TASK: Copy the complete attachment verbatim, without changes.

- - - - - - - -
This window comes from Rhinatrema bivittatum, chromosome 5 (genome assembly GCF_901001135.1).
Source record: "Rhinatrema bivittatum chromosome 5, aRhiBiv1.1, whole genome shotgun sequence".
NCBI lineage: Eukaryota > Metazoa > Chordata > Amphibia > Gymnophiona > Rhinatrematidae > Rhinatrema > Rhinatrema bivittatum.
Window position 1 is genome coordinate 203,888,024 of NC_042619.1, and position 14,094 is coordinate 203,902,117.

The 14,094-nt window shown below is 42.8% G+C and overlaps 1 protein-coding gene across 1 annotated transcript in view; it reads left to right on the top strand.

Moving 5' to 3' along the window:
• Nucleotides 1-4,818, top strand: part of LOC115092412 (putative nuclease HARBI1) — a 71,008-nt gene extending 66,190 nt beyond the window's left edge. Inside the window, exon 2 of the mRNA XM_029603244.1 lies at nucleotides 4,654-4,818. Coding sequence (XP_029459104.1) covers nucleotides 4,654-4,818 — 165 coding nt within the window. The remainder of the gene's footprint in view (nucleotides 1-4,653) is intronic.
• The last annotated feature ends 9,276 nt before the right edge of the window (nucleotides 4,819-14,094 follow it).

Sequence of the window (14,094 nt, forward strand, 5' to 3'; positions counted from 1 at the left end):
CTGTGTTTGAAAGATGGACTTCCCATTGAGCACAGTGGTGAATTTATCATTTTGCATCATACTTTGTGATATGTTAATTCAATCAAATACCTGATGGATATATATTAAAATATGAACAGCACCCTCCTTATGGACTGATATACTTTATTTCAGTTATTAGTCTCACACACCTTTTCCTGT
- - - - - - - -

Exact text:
This window comes from Rhinatrema bivittatum, chromosome 5 (genome assembly GCF_901001135.1).
Source record: "Rhinatrema bivittatum chromosome 5, aRhiBiv1.1, whole genome shotgun sequence".
NCBI lineage: Eukaryota > Metazoa > Chordata > Amphibia > Gymnophiona > Rhinatrematidae > Rhinatrema > Rhinatrema bivittatum.
Window position 1 is genome coordinate 203,888,024 of NC_042619.1, and position 14,094 is coordinate 203,902,117.

The 14,094-nt window shown below is 42.8% G+C and overlaps 1 protein-coding gene across 1 annotated transcript in view; it reads left to right on the top strand.

Moving 5' to 3' along the window:
• Nucleotides 1-4,818, top strand: part of LOC115092412 (putative nuclease HARBI1) — a 71,008-nt gene extending 66,190 nt beyond the window's left edge. Inside the window, exon 2 of the mRNA XM_029603244.1 lies at nucleotides 4,654-4,818. Coding sequence (XP_029459104.1) covers nucleotides 4,654-4,818 — 165 coding nt within the window. The remainder of the gene's footprint in view (nucleotides 1-4,653) is intronic.
• The last annotated feature ends 9,276 nt before the right edge of the window (nucleotides 4,819-14,094 follow it).

Sequence of the window (14,094 nt, forward strand, 5' to 3'; positions counted from 1 at the left end):
CTGTGTTTGAAAGATGGACTTCCCATTGAGCACAGTGGTGAATTTATCATTTTGCATCATACTTTGTGATATGTTAATTCAATCAAATACCTGATGGATATATATTAAAATATGAACAGCACCCTCCTTATGGACTGATATACTTTATTTCAGTTATTAGTCTCACACACCTTTTCCTGT